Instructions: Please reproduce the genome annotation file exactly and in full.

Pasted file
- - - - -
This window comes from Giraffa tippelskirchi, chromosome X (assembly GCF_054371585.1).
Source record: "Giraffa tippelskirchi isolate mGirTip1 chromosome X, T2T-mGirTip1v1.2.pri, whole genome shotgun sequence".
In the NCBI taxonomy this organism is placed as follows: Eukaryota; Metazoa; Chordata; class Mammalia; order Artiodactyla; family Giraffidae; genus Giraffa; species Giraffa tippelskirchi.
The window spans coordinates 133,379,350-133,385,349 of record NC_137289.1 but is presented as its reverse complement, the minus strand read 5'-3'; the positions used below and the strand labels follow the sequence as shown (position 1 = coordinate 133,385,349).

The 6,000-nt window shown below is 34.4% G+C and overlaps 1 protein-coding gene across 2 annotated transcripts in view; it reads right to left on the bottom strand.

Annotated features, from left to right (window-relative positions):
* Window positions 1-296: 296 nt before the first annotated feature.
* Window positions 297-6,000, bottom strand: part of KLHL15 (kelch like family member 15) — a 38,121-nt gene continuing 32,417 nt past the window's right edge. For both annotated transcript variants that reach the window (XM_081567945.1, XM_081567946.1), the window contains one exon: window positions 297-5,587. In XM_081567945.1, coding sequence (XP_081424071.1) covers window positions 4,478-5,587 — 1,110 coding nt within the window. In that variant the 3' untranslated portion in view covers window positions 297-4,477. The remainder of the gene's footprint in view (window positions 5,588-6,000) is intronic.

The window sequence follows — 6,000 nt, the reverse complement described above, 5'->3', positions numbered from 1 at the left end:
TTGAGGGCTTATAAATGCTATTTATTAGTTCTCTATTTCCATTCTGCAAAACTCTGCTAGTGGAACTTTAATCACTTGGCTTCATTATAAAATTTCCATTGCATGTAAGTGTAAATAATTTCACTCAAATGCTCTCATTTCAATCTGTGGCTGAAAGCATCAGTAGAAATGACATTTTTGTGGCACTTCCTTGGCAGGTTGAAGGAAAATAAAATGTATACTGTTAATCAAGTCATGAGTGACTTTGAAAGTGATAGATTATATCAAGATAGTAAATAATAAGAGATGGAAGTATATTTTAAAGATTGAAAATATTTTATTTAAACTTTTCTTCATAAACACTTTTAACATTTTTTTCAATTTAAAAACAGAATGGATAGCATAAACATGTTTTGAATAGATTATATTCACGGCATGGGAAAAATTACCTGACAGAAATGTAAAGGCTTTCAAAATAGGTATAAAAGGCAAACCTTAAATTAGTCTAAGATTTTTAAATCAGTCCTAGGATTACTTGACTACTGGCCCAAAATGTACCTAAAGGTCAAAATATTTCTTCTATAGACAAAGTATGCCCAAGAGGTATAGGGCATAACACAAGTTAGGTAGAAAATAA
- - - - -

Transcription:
This window comes from Giraffa tippelskirchi, chromosome X (assembly GCF_054371585.1).
Source record: "Giraffa tippelskirchi isolate mGirTip1 chromosome X, T2T-mGirTip1v1.2.pri, whole genome shotgun sequence".
In the NCBI taxonomy this organism is placed as follows: Eukaryota; Metazoa; Chordata; class Mammalia; order Artiodactyla; family Giraffidae; genus Giraffa; species Giraffa tippelskirchi.
The window spans coordinates 133,379,350-133,385,349 of record NC_137289.1 but is presented as its reverse complement, the minus strand read 5'-3'; the positions used below and the strand labels follow the sequence as shown (position 1 = coordinate 133,385,349).

The 6,000-nt window shown below is 34.4% G+C and overlaps 1 protein-coding gene across 2 annotated transcripts in view; it reads right to left on the bottom strand.

Annotated features, from left to right (window-relative positions):
* Window positions 1-296: 296 nt before the first annotated feature.
* Window positions 297-6,000, bottom strand: part of KLHL15 (kelch like family member 15) — a 38,121-nt gene continuing 32,417 nt past the window's right edge. For both annotated transcript variants that reach the window (XM_081567945.1, XM_081567946.1), the window contains one exon: window positions 297-5,587. In XM_081567945.1, coding sequence (XP_081424071.1) covers window positions 4,478-5,587 — 1,110 coding nt within the window. In that variant the 3' untranslated portion in view covers window positions 297-4,477. The remainder of the gene's footprint in view (window positions 5,588-6,000) is intronic.

The window sequence follows — 6,000 nt, the reverse complement described above, 5'->3', positions numbered from 1 at the left end:
TTGAGGGCTTATAAATGCTATTTATTAGTTCTCTATTTCCATTCTGCAAAACTCTGCTAGTGGAACTTTAATCACTTGGCTTCATTATAAAATTTCCATTGCATGTAAGTGTAAATAATTTCACTCAAATGCTCTCATTTCAATCTGTGGCTGAAAGCATCAGTAGAAATGACATTTTTGTGGCACTTCCTTGGCAGGTTGAAGGAAAATAAAATGTATACTGTTAATCAAGTCATGAGTGACTTTGAAAGTGATAGATTATATCAAGATAGTAAATAATAAGAGATGGAAGTATATTTTAAAGATTGAAAATATTTTATTTAAACTTTTCTTCATAAACACTTTTAACATTTTTTTCAATTTAAAAACAGAATGGATAGCATAAACATGTTTTGAATAGATTATATTCACGGCATGGGAAAAATTACCTGACAGAAATGTAAAGGCTTTCAAAATAGGTATAAAAGGCAAACCTTAAATTAGTCTAAGATTTTTAAATCAGTCCTAGGATTACTTGACTACTGGCCCAAAATGTACCTAAAGGTCAAAATATTTCTTCTATAGACAAAGTATGCCCAAGAGGTATAGGGCATAACACAAGTTAGGTAGAAAATAA